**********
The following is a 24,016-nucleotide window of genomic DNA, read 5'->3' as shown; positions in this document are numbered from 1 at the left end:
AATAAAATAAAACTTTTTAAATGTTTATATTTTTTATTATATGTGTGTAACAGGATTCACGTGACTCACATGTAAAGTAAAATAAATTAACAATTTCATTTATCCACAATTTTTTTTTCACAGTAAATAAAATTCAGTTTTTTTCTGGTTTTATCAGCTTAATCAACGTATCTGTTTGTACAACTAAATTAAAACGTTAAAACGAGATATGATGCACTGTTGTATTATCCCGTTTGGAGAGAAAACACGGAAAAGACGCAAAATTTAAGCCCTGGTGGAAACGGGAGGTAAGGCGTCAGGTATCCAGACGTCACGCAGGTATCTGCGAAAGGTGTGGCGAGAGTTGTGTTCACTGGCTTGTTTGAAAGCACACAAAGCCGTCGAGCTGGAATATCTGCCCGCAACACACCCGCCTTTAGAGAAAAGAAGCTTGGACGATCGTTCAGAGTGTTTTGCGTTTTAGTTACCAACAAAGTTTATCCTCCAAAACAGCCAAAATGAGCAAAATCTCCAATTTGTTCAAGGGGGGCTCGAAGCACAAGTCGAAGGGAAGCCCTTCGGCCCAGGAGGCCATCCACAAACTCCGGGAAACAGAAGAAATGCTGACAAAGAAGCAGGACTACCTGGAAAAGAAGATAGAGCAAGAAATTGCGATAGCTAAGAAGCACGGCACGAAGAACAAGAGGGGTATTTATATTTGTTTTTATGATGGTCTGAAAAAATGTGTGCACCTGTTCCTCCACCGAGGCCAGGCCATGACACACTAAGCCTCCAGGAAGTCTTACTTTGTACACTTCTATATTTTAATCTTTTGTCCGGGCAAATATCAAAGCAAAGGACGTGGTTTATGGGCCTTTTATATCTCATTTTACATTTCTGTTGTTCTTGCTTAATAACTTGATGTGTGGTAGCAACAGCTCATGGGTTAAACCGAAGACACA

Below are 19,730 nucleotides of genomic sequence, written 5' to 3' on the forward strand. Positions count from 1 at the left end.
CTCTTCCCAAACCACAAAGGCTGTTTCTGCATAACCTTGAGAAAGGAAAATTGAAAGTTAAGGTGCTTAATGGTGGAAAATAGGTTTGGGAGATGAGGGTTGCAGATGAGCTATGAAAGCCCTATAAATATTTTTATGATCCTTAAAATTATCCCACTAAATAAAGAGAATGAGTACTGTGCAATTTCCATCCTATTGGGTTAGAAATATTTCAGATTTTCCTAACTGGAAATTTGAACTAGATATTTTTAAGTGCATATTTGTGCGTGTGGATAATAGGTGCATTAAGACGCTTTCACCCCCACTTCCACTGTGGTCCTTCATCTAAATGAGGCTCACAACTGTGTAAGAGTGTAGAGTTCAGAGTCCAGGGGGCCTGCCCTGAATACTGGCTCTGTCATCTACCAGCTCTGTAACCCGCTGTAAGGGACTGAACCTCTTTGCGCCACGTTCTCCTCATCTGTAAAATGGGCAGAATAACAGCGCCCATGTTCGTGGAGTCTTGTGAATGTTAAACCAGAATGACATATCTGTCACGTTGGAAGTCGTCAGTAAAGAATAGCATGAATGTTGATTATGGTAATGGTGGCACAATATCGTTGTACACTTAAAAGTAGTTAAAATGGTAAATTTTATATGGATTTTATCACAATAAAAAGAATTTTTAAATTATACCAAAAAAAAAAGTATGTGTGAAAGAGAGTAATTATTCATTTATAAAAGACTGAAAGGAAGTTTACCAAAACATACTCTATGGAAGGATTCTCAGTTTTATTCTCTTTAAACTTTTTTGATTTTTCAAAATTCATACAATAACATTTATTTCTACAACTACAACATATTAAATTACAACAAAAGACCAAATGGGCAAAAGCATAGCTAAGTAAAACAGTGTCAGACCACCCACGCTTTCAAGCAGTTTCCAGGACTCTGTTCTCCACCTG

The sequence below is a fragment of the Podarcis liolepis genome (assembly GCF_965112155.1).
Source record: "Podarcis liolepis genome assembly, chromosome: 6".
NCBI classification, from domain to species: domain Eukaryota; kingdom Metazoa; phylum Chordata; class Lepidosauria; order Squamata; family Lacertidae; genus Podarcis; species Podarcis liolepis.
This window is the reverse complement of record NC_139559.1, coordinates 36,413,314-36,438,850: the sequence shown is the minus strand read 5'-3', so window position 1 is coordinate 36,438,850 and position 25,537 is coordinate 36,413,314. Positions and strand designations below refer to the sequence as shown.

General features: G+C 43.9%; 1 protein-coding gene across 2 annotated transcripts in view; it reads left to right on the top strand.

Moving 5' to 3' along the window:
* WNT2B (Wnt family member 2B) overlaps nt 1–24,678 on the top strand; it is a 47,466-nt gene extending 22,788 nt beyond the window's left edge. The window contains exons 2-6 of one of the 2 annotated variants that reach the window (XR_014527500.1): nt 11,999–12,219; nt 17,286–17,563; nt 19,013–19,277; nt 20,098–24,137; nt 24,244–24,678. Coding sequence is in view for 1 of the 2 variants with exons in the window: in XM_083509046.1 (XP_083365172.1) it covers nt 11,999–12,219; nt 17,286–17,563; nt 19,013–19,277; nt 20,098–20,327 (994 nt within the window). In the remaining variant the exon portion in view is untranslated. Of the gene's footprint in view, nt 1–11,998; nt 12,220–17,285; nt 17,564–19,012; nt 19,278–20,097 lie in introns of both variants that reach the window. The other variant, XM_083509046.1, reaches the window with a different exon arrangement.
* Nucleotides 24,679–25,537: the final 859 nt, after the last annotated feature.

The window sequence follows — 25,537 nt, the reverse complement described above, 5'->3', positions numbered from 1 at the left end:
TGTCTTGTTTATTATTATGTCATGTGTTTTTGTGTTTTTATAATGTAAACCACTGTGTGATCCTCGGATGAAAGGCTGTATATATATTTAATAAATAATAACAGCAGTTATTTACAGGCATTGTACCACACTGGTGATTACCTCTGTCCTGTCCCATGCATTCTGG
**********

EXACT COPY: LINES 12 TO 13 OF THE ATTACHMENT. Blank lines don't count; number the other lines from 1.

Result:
* Nucleotides 24,679–25,537: the final 859 nt, after the last annotated feature.

The window sequence follows — 25,537 nt, the reverse complement described above, 5'->3', positions numbered from 1 at the left end: